Passion Week Devotional: Friday

By Trey Moore

Good Friday. The day that Jesus went to the cross on our behalf. The day that the perfect only begotten Son of the Father was punished for the sin and brokenness of all humanity throughout history. Somber doesn’t even really begin to describe it the more we ponder this day.

There is much I could write about Good Friday and what it means for us as followers of Jesus. But what I want to do is share with you one of the most moving depictions of the crucifixion that I’ve ever read. It is an excerpt from a book by Joni Eareckson Tada and Steve Estes called When God Weeps. The book itself is examining why our sufferings matter to God. Be warned, I have never read this without weeping.
“‘On your back with you!’ One raises a mallet to sink in the spike. But the soldier’s heart must continue pumping as he raises the prisoner’s wrist. Someone must sustain the soldier’s life minute by minute, for no man has this power on his own. Who supplies breath to his lungs? Who gives energy to his cells? Who holds his molecules together? Only by the Son so ‘all things hold together’ (Colossians 1:17). The victim wills that the soldier live on–he grants the warrior’s continued existence. The man swings.

As the man swings, the Son recalls how he and the Father first designed the medial nerve of the human forearm–the sensations it would be capable of. The design proves flawless–the nerve performs exquisitely. ‘Up you go!’ They lift the cross. God is on display in his underwear, and can scarcely breathe.

But these pains are a mere warm-up to his other and growing dread. He begins to feel a foreign sensation. Somewhere during this day and unearthly foul odor began to waft, not around his nose, but his heart. He feels dirty. Human wickedness starts to crawl upon his spotless being–the living excrement from our souls. The apple of his Father’s eye turns brown with rot.

His Father! He must face his Father like this!

From heaven the Father now rouses himself like a Lion disturbed, shakes his mane, and roars against the shriveling remnant of a man hanging on a cross. Never has the Son seen the Father look at him so, never felt even the least of his hot breath. But the roar shakes the unseen world and darkens the visible sky. The Son does not recognize these eyes.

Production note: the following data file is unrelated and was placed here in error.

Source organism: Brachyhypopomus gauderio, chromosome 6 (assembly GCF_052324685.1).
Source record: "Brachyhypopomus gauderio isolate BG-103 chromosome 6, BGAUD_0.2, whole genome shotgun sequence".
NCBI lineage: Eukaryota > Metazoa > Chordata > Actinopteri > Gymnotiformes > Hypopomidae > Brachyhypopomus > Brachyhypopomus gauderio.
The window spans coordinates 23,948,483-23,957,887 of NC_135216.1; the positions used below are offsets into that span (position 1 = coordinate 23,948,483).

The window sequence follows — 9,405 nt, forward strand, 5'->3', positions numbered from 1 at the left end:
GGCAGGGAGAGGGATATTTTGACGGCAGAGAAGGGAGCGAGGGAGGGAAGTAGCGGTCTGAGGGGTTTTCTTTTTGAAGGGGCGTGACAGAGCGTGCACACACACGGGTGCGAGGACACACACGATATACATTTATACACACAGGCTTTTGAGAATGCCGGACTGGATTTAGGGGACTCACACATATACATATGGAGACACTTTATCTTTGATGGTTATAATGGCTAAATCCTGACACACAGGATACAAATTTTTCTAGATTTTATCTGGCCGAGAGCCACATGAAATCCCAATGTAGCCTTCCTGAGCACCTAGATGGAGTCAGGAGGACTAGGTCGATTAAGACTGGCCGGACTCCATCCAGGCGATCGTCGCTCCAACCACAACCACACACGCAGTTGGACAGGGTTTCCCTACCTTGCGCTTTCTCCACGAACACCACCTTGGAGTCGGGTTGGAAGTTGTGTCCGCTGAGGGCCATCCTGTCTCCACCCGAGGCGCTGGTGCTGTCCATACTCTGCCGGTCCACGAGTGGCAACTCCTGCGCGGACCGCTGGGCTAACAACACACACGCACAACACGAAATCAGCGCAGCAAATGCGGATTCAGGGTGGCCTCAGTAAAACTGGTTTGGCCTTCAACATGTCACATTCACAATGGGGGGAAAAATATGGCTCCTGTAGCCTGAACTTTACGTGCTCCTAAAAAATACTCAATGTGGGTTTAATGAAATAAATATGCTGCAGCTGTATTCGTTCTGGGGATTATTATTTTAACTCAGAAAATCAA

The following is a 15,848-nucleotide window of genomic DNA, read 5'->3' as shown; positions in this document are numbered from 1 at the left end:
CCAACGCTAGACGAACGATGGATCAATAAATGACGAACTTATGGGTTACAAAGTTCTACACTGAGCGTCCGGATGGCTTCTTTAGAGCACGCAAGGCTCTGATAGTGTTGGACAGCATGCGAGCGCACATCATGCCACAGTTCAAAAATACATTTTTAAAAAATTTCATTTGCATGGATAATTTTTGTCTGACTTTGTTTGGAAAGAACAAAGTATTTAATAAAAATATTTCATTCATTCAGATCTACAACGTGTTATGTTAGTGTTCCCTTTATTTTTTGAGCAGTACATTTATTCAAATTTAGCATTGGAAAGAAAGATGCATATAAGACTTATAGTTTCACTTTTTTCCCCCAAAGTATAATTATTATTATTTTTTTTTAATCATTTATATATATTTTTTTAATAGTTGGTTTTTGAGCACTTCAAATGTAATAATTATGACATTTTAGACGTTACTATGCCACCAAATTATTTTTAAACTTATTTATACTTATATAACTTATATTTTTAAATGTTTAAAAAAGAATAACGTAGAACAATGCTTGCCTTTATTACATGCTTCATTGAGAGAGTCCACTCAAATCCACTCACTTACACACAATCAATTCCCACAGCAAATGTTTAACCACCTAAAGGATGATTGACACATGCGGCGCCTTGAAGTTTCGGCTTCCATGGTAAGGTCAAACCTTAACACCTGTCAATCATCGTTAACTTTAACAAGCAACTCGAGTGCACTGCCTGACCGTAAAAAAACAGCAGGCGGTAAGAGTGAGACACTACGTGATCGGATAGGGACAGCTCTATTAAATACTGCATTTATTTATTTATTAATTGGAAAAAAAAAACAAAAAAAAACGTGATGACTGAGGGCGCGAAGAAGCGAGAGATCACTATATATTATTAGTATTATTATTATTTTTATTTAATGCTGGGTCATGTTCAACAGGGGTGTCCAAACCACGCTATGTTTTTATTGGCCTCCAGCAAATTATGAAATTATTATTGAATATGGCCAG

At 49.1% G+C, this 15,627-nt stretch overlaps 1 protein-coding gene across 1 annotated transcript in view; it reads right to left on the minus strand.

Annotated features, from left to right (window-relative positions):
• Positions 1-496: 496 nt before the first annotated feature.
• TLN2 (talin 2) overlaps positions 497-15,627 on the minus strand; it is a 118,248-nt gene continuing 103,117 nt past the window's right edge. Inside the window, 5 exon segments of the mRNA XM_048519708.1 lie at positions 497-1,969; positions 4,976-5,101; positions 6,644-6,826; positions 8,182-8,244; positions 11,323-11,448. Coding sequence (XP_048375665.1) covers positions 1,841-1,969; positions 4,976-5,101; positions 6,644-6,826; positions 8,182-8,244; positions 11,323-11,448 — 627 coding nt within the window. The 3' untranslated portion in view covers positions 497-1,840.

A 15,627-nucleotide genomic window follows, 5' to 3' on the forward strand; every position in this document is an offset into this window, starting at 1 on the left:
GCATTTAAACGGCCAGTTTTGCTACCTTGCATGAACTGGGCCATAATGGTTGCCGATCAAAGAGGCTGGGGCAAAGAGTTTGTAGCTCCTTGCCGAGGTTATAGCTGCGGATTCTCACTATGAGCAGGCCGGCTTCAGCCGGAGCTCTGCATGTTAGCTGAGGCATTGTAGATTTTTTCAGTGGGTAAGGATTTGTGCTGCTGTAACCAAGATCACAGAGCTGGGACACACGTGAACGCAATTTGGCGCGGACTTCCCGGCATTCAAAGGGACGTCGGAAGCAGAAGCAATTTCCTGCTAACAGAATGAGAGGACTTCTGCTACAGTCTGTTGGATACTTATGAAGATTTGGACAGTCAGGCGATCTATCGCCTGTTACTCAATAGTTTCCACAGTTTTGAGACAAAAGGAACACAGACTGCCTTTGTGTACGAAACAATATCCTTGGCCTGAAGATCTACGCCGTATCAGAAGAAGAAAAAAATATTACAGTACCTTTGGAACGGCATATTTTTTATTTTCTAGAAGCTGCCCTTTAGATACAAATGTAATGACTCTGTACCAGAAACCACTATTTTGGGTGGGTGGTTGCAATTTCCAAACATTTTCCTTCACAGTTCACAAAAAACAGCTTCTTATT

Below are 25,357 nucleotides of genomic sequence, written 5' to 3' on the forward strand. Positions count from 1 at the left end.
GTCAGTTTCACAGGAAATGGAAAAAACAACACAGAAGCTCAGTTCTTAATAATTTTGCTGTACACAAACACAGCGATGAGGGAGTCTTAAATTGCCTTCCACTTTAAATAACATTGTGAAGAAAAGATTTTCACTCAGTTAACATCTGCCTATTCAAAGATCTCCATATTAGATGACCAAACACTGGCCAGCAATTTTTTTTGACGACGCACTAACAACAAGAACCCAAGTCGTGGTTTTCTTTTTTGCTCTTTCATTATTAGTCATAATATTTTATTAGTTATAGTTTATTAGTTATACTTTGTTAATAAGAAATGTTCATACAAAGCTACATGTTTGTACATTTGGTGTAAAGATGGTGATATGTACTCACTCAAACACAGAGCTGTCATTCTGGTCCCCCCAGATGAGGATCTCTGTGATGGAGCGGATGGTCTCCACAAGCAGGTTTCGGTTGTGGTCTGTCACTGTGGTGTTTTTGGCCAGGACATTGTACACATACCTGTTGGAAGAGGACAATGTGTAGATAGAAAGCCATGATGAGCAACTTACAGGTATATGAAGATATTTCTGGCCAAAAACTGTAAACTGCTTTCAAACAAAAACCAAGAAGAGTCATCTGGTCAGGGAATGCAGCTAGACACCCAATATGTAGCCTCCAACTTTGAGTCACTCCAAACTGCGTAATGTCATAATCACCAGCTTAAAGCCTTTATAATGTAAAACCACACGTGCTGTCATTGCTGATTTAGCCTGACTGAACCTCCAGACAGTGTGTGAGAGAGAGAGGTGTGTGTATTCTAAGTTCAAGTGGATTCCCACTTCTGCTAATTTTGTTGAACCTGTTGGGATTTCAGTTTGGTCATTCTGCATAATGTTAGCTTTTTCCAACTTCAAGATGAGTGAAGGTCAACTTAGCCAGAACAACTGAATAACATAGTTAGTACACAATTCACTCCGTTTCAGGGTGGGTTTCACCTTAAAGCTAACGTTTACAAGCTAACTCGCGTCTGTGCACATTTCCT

‘Son of man! Why have you behaved so? You have cheated, listed, stolen, gossiped–murdered, envied, hated. You have cursed, robbed, overspent, overeaten,--fornicated, disobeyed, embezzled, and blasphemed. Oh, the duties you have shirked, the children you have abandoned! Who has ever so ignored the poor, so played the coward, so belittled my name? Have you ever held your razor tongue? What a self-righteous, pitiful drunk–you, who molest young boys, peddle killer drugs, travel in cliques, and mock your parents. Who have you the boldness to rig elections, foment revolutions, torture animals, and worship demons? Does the list never end! Splitting families, raping virgins, acting smugly, playing the pimp–buying politicians, practicing extortion, filming pornagraphy, accepting brides. You have burned down building, perfected terrorist tactics, founded false religions, traded in slaves–relishing each morsel and bragging about it all. I hate, I loathe these things in you! Disgust for everything about you consumes me! Can you not feel my wrath?’

Of course the Son is innocent. He is blamelessness itself. The Father knows this. But the divine pair have an agreement, and the unthinkable must now take place. Jesus will be treated as if personally responsible for every sin ever committed.

The Father watches as his heart’s treasure, the mirror-image of himself, sinks drowning into raw, liquid sin. Jehovah’s stored rage against humankind from every century explodes in a single direction.

‘Father! Father! Why have you forsaken me?!’

But heaven stops its ears. The Son stares up at the One who cannot, who will not, reach down or reply.

The Trinity had planned it. The Son endured it. The Spirit enabled him. The Father rejected the Son who he loved. Jesus, the God-man from Nazareth, perished. The Father accepted his sacrifice for sin and was satisfied. The Rescue was accomplished.”
It is news almost too good to be true. The Rescue has been accomplished. And may we never forget the cost of that great rescue, paid on our behalf by Jesus. If you’re reading this post as a devotional I would recommend you now go and read one of the crucifixion narratives in the gospels. Then spend time in meditation and prayer before the Lord on this Good Friday.

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